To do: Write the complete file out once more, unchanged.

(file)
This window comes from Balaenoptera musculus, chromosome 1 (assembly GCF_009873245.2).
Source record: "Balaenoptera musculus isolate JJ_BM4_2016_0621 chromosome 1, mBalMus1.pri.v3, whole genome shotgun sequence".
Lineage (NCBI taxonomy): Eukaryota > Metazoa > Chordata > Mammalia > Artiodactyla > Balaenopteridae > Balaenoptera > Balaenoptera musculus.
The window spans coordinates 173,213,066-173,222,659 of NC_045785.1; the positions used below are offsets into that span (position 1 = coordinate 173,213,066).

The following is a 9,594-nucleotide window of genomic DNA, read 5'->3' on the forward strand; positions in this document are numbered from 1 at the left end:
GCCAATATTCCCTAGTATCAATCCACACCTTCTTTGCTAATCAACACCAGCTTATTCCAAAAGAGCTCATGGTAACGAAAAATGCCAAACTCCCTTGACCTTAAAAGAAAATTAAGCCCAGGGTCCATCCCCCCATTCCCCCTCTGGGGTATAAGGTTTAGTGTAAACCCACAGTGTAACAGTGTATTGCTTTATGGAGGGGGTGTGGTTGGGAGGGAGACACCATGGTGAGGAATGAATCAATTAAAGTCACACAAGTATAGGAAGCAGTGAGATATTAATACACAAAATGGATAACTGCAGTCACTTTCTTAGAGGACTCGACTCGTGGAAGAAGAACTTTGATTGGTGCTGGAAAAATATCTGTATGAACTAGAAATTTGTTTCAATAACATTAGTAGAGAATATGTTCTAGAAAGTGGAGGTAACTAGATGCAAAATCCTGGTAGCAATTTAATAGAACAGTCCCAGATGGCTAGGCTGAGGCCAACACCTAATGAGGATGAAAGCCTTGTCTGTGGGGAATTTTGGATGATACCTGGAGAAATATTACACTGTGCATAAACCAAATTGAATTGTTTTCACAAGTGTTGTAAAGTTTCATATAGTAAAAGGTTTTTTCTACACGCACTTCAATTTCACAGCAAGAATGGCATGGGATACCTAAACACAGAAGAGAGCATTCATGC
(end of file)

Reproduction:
This window comes from Balaenoptera musculus, chromosome 1 (assembly GCF_009873245.2).
Source record: "Balaenoptera musculus isolate JJ_BM4_2016_0621 chromosome 1, mBalMus1.pri.v3, whole genome shotgun sequence".
Lineage (NCBI taxonomy): Eukaryota > Metazoa > Chordata > Mammalia > Artiodactyla > Balaenopteridae > Balaenoptera > Balaenoptera musculus.
The window spans coordinates 173,213,066-173,222,659 of NC_045785.1; the positions used below are offsets into that span (position 1 = coordinate 173,213,066).

The following is a 9,594-nucleotide window of genomic DNA, read 5'->3' on the forward strand; positions in this document are numbered from 1 at the left end:
GCCAATATTCCCTAGTATCAATCCACACCTTCTTTGCTAATCAACACCAGCTTATTCCAAAAGAGCTCATGGTAACGAAAAATGCCAAACTCCCTTGACCTTAAAAGAAAATTAAGCCCAGGGTCCATCCCCCCATTCCCCCTCTGGGGTATAAGGTTTAGTGTAAACCCACAGTGTAACAGTGTATTGCTTTATGGAGGGGGTGTGGTTGGGAGGGAGACACCATGGTGAGGAATGAATCAATTAAAGTCACACAAGTATAGGAAGCAGTGAGATATTAATACACAAAATGGATAACTGCAGTCACTTTCTTAGAGGACTCGACTCGTGGAAGAAGAACTTTGATTGGTGCTGGAAAAATATCTGTATGAACTAGAAATTTGTTTCAATAACATTAGTAGAGAATATGTTCTAGAAAGTGGAGGTAACTAGATGCAAAATCCTGGTAGCAATTTAATAGAACAGTCCCAGATGGCTAGGCTGAGGCCAACACCTAATGAGGATGAAAGCCTTGTCTGTGGGGAATTTTGGATGATACCTGGAGAAATATTACACTGTGCATAAACCAAATTGAATTGTTTTCACAAGTGTTGTAAAGTTTCATATAGTAAAAGGTTTTTTCTACACGCACTTCAATTTCACAGCAAGAATGGCATGGGATACCTAAACACAGAAGAGAGCATTCATGC